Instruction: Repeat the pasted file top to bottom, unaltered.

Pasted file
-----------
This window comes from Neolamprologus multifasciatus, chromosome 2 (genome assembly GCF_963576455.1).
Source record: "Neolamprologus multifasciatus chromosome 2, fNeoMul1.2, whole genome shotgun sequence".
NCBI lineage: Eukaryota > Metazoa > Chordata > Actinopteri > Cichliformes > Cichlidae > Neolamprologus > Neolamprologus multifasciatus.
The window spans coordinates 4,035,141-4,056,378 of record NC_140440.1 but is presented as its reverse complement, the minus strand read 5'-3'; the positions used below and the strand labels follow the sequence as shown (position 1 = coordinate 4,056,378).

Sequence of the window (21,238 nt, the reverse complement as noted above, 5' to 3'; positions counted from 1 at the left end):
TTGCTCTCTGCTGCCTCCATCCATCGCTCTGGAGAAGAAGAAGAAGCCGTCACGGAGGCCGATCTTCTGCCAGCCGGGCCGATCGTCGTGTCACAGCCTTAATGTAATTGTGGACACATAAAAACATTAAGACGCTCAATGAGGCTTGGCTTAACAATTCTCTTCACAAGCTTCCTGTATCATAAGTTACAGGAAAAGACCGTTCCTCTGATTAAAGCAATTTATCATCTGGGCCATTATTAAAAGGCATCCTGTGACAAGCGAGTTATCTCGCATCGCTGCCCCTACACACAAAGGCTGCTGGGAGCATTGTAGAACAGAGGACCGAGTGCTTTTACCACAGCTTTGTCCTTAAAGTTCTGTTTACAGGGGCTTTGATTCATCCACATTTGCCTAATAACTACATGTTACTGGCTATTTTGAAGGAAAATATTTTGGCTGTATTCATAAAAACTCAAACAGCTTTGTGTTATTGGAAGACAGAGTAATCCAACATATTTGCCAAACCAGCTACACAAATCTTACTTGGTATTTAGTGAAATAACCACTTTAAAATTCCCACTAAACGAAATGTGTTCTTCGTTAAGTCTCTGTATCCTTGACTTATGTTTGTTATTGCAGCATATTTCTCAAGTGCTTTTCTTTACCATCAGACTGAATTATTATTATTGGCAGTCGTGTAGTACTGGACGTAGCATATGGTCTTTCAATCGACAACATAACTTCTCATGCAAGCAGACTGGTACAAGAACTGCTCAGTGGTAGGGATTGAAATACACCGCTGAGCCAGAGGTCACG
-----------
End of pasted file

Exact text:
This window comes from Neolamprologus multifasciatus, chromosome 2 (genome assembly GCF_963576455.1).
Source record: "Neolamprologus multifasciatus chromosome 2, fNeoMul1.2, whole genome shotgun sequence".
NCBI lineage: Eukaryota > Metazoa > Chordata > Actinopteri > Cichliformes > Cichlidae > Neolamprologus > Neolamprologus multifasciatus.
The window spans coordinates 4,035,141-4,056,378 of record NC_140440.1 but is presented as its reverse complement, the minus strand read 5'-3'; the positions used below and the strand labels follow the sequence as shown (position 1 = coordinate 4,056,378).

Sequence of the window (21,238 nt, the reverse complement as noted above, 5' to 3'; positions counted from 1 at the left end):
TTGCTCTCTGCTGCCTCCATCCATCGCTCTGGAGAAGAAGAAGAAGCCGTCACGGAGGCCGATCTTCTGCCAGCCGGGCCGATCGTCGTGTCACAGCCTTAATGTAATTGTGGACACATAAAAACATTAAGACGCTCAATGAGGCTTGGCTTAACAATTCTCTTCACAAGCTTCCTGTATCATAAGTTACAGGAAAAGACCGTTCCTCTGATTAAAGCAATTTATCATCTGGGCCATTATTAAAAGGCATCCTGTGACAAGCGAGTTATCTCGCATCGCTGCCCCTACACACAAAGGCTGCTGGGAGCATTGTAGAACAGAGGACCGAGTGCTTTTACCACAGCTTTGTCCTTAAAGTTCTGTTTACAGGGGCTTTGATTCATCCACATTTGCCTAATAACTACATGTTACTGGCTATTTTGAAGGAAAATATTTTGGCTGTATTCATAAAAACTCAAACAGCTTTGTGTTATTGGAAGACAGAGTAATCCAACATATTTGCCAAACCAGCTACACAAATCTTACTTGGTATTTAGTGAAATAACCACTTTAAAATTCCCACTAAACGAAATGTGTTCTTCGTTAAGTCTCTGTATCCTTGACTTATGTTTGTTATTGCAGCATATTTCTCAAGTGCTTTTCTTTACCATCAGACTGAATTATTATTATTGGCAGTCGTGTAGTACTGGACGTAGCATATGGTCTTTCAATCGACAACATAACTTCTCATGCAAGCAGACTGGTACAAGAACTGCTCAGTGGTAGGGATTGAAATACACCGCTGAGCCAGAGGTCACG